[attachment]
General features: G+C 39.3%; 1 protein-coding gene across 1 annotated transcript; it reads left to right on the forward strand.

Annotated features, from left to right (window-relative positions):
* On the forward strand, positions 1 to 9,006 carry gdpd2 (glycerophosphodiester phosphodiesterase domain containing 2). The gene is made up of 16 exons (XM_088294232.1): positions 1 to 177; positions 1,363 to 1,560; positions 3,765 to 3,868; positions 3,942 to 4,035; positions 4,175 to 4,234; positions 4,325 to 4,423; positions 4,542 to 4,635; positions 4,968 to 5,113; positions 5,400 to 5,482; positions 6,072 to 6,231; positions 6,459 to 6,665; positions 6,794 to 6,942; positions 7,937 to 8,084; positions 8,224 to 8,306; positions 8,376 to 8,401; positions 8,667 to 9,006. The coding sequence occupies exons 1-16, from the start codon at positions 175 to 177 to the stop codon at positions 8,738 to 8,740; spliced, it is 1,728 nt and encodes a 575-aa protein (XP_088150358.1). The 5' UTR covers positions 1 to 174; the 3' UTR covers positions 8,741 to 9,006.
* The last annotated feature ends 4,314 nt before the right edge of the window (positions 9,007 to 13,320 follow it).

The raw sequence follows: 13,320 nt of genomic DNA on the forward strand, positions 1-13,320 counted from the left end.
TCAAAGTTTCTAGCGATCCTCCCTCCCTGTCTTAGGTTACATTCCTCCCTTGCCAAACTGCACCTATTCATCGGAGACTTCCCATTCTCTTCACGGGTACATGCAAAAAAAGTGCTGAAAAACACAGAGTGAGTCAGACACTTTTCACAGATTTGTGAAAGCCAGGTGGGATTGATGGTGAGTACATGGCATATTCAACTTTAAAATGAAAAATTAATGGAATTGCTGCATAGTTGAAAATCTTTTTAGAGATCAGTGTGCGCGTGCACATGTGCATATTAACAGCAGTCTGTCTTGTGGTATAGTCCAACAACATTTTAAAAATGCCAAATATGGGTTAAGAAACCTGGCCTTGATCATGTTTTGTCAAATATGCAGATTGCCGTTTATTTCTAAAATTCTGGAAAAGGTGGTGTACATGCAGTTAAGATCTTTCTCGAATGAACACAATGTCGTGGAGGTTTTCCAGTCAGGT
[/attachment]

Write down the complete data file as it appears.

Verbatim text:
General features: G+C 39.3%; 1 protein-coding gene across 1 annotated transcript; it reads left to right on the forward strand.

Annotated features, from left to right (window-relative positions):
* On the forward strand, positions 1 to 9,006 carry gdpd2 (glycerophosphodiester phosphodiesterase domain containing 2). The gene is made up of 16 exons (XM_088294232.1): positions 1 to 177; positions 1,363 to 1,560; positions 3,765 to 3,868; positions 3,942 to 4,035; positions 4,175 to 4,234; positions 4,325 to 4,423; positions 4,542 to 4,635; positions 4,968 to 5,113; positions 5,400 to 5,482; positions 6,072 to 6,231; positions 6,459 to 6,665; positions 6,794 to 6,942; positions 7,937 to 8,084; positions 8,224 to 8,306; positions 8,376 to 8,401; positions 8,667 to 9,006. The coding sequence occupies exons 1-16, from the start codon at positions 175 to 177 to the stop codon at positions 8,738 to 8,740; spliced, it is 1,728 nt and encodes a 575-aa protein (XP_088150358.1). The 5' UTR covers positions 1 to 174; the 3' UTR covers positions 8,741 to 9,006.
* The last annotated feature ends 4,314 nt before the right edge of the window (positions 9,007 to 13,320 follow it).

The raw sequence follows: 13,320 nt of genomic DNA on the forward strand, positions 1-13,320 counted from the left end.
TCAAAGTTTCTAGCGATCCTCCCTCCCTGTCTTAGGTTACATTCCTCCCTTGCCAAACTGCACCTATTCATCGGAGACTTCCCATTCTCTTCACGGGTACATGCAAAAAAAGTGCTGAAAAACACAGAGTGAGTCAGACACTTTTCACAGATTTGTGAAAGCCAGGTGGGATTGATGGTGAGTACATGGCATATTCAACTTTAAAATGAAAAATTAATGGAATTGCTGCATAGTTGAAAATCTTTTTAGAGATCAGTGTGCGCGTGCACATGTGCATATTAACAGCAGTCTGTCTTGTGGTATAGTCCAACAACATTTTAAAAATGCCAAATATGGGTTAAGAAACCTGGCCTTGATCATGTTTTGTCAAATATGCAGATTGCCGTTTATTTCTAAAATTCTGGAAAAGGTGGTGTACATGCAGTTAAGATCTTTCTCGAATGAACACAATGTCGTGGAGGTTTTCCAGTCAGGT